At a break in her conversation with Quinn and mine with Iris, I lean toward her.

“So who you got?” I ask.

She does a double take, like she had forgotten I was even here.

Flattering.

“Oh, sorry.” She spares me a quick glance before turning her attention back to the court. “What did you say?”

“Who are you pulling for?”

“My client,” she replies cagily, full lips tweaking.

Of course, she has a client on each team. Kenan on the Waves and Zo on the Vancouver Titans.

“So, you and Vidale, huh?”

I didn’t mean to ask that question. I usually exercise more control over the space between what I think and what I say.

“Excuse me?” Her voice is imperiously chilly when she turns to look me in the eye.

“I heard you were dating your client,” I say, hoping it makes her uncomfortable because what the hell? I thought she was smarter than that. “I thought you were smarter than that.”

So much for controlling what comes out of my mouth.

“And I thought you were better at minding your own damn business,” she snaps, eyes pinched at the corners. “There is nothing unethical about my relationship, business or personal, with Zo.”

“Then why are you defensive?”

“Why are you prying?”

“I’m not,” I say, my own tone icing over. “The question isn’t is it ethical. The better question may be: is it wise?”

“And maybe an even better question is why do you care?”

“Hey.” I twist my lips and shrug. “Just trying to help a friend.”

“I’ve seen your idea of ‘friendship,’ Jared,” she says stiffly. “I’ll take my chances.”

Before I can address those fighting words, Mitch Sanderson approaches with a tall young man in tow. Sanderson is such a waste of space. He’s an awful negotiator and a shit agent. He wouldn’t know a good deal if it sucked his dick under the table. How he’s still at Bagley, I have no idea. Actually, I do know how. The Pride. The same way he got there in the first place.

“Banner, I want you to meet someone,” he says, stopping in front of Banner and Quinn. “This is Lamont Christopher.”

“Very nice to meet you, Lamont,” Banner says, smiling warmly and shaking the kid’s hand. “I hope Mitch is taking good care of you.”

“Yes, ma’am,” he answers with a hint of a southern drawl.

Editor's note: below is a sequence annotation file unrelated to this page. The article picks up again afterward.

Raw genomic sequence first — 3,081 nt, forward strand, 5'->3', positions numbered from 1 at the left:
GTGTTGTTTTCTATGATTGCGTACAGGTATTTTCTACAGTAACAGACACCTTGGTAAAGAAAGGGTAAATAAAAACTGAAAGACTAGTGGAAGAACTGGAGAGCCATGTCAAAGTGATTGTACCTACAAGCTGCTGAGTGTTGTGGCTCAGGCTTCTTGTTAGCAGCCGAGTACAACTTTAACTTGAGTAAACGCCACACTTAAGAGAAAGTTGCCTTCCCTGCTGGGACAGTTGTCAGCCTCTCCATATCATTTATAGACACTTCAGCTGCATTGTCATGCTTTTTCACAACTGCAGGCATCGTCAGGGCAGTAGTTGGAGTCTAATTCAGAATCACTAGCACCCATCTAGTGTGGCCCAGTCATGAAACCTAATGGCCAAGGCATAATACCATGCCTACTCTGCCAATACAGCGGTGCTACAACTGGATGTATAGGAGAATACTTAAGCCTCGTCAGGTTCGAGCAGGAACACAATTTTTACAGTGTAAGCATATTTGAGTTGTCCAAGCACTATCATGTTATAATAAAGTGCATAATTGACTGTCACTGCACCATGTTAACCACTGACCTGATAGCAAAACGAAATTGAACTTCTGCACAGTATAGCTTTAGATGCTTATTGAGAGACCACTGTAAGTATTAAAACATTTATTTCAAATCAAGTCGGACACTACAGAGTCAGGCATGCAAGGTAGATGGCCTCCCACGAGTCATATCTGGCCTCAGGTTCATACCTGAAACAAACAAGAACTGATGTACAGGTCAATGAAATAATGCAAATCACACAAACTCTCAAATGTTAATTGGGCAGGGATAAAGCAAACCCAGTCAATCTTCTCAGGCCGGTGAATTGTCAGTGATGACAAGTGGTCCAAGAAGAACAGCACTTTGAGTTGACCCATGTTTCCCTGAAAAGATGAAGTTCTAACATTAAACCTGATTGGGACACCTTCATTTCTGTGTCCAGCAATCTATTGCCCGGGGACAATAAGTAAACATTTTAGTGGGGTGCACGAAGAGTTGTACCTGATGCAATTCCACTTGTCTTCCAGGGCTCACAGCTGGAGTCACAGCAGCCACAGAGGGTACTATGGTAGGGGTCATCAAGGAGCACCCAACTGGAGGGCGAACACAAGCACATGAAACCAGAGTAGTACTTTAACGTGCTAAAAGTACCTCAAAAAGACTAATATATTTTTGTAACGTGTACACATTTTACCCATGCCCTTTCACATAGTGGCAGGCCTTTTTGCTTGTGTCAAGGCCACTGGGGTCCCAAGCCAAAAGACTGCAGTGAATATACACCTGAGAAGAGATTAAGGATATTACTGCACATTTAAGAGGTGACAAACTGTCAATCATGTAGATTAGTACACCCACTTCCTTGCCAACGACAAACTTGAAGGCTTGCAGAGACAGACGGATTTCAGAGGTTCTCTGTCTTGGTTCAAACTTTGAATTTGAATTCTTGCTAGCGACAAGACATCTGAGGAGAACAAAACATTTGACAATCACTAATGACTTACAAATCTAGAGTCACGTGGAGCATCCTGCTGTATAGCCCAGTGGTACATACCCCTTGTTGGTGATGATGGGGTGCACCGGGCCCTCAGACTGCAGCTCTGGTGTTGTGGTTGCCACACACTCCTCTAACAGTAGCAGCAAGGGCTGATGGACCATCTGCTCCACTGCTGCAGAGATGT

“Enjoying the game?” Banner asks.

“We have been,” Sanderson replies before Lamont can. “But we’re gonna head out to beat the traffic.”

You gotta be kidding me. Banner is letting Sanderson handle the presumptive overall number one draft pick? I assumed she was handling discussions with Christopher since she is known around the league as The Rookie Whisperer. Setting up rookies to succeed in their finances, performance, and general well-being is her MO. Her rookies are notorious for keeping clean noses and full bank accounts even post-ball.

She basically babies them into stellar careers.

But if she’s trusting such a prize to Sanderson’s ineptitude, blocking this shot will be like taking candy from a baby.

“Good to see you again, Lamont,” I interject since neither Banner nor Sanderson seem inclined to introduce him to the “enemy.” Smart. Well, Banner’s smart. I won’t make assumptions about Sanderson.

“Mr. Foster.” Lamont’s eyes light with recognition. “Good to see you, too.”

I visited a few of his college games, but he got into some trouble near the end of his freshman year. His on-court abilities make him a hot commodity, but his off-court antics make him a possible liability. I had decided he wasn’t worth the trouble, but now that I know Bagley’s after him, I may change my mind. If I’m recalling correctly, he likes strip clubs. Of course, he does. Pigs love slop. It’s self-evident. He’s a red-blooded male. It’s tits, ass, and lots of cash floating around—an unholy trinity few men can resist.

Sanderson and Lamont exit the arena, and Banner resumes conversation with Quinn, studiously ignoring me for the rest of the game and not revisiting our budding argument from before, which disappoints me. There are few things more arousing than Banner on a warpath.

She stands as the final buzzer sounds and would probably leave without another word to me if not for Quinn’s manners.

“It was nice meeting you, Jared,” Quinn says, her friendly smile determinedly in place, even though her friend’s glare must be burning a hole in the side of her face. “Don’t forget, I’ll leave the guest pass at the Titanium front desk for you.”

“Thanks. That’s really sweet,” I say and mean it. Quinn seems like a genuinely kind person, an endangered species in LA.

“It was great meeting you, too, Iris,” Banner says, reaching around me to touch my sister-in-law’s shoulder and brush a hand over a sleeping Sarai’s curls.